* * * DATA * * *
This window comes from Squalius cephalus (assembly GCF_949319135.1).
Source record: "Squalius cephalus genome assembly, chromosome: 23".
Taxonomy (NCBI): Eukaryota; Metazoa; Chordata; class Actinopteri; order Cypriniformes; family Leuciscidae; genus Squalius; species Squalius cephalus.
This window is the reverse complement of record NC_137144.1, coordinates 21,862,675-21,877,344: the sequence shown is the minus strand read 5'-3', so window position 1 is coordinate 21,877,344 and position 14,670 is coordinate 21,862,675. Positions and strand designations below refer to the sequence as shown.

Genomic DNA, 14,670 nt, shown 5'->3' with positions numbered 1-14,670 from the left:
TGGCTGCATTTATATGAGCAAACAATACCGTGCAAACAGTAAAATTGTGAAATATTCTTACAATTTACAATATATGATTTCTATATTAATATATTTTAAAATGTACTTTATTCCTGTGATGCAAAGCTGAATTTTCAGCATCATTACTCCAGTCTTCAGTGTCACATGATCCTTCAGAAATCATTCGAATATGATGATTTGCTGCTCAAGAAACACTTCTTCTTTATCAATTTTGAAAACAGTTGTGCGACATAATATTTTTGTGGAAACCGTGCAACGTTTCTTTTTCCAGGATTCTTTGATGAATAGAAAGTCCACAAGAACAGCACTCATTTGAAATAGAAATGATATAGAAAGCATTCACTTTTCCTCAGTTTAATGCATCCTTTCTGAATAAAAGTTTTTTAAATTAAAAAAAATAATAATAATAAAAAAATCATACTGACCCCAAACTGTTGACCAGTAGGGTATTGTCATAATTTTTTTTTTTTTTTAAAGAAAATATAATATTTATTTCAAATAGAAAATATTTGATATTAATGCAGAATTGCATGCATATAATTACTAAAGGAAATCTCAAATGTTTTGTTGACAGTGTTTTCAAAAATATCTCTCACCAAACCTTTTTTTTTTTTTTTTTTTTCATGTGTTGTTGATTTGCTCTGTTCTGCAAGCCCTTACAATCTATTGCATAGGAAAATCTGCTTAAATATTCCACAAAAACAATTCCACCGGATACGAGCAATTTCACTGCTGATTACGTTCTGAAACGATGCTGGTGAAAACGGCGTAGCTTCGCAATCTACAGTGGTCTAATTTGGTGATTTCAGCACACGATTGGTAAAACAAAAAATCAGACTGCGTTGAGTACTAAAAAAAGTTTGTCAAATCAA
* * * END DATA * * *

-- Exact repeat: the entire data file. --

This window comes from Squalius cephalus (assembly GCF_949319135.1).
Source record: "Squalius cephalus genome assembly, chromosome: 23".
Taxonomy (NCBI): Eukaryota; Metazoa; Chordata; class Actinopteri; order Cypriniformes; family Leuciscidae; genus Squalius; species Squalius cephalus.
This window is the reverse complement of record NC_137144.1, coordinates 21,862,675-21,877,344: the sequence shown is the minus strand read 5'-3', so window position 1 is coordinate 21,877,344 and position 14,670 is coordinate 21,862,675. Positions and strand designations below refer to the sequence as shown.

Genomic DNA, 14,670 nt, shown 5'->3' with positions numbered 1-14,670 from the left:
TGGCTGCATTTATATGAGCAAACAATACCGTGCAAACAGTAAAATTGTGAAATATTCTTACAATTTACAATATATGATTTCTATATTAATATATTTTAAAATGTACTTTATTCCTGTGATGCAAAGCTGAATTTTCAGCATCATTACTCCAGTCTTCAGTGTCACATGATCCTTCAGAAATCATTCGAATATGATGATTTGCTGCTCAAGAAACACTTCTTCTTTATCAATTTTGAAAACAGTTGTGCGACATAATATTTTTGTGGAAACCGTGCAACGTTTCTTTTTCCAGGATTCTTTGATGAATAGAAAGTCCACAAGAACAGCACTCATTTGAAATAGAAATGATATAGAAAGCATTCACTTTTCCTCAGTTTAATGCATCCTTTCTGAATAAAAGTTTTTTAAATTAAAAAAAATAATAATAATAAAAAAATCATACTGACCCCAAACTGTTGACCAGTAGGGTATTGTCATAATTTTTTTTTTTTTTTAAAGAAAATATAATATTTATTTCAAATAGAAAATATTTGATATTAATGCAGAATTGCATGCATATAATTACTAAAGGAAATCTCAAATGTTTTGTTGACAGTGTTTTCAAAAATATCTCTCACCAAACCTTTTTTTTTTTTTTTTTTTTCATGTGTTGTTGATTTGCTCTGTTCTGCAAGCCCTTACAATCTATTGCATAGGAAAATCTGCTTAAATATTCCACAAAAACAATTCCACCGGATACGAGCAATTTCACTGCTGATTACGTTCTGAAACGATGCTGGTGAAAACGGCGTAGCTTCGCAATCTACAGTGGTCTAATTTGGTGATTTCAGCACACGATTGGTAAAACAAAAAATCAGACTGCGTTGAGTACTAAAAAAAGTTTGTCAAATCAA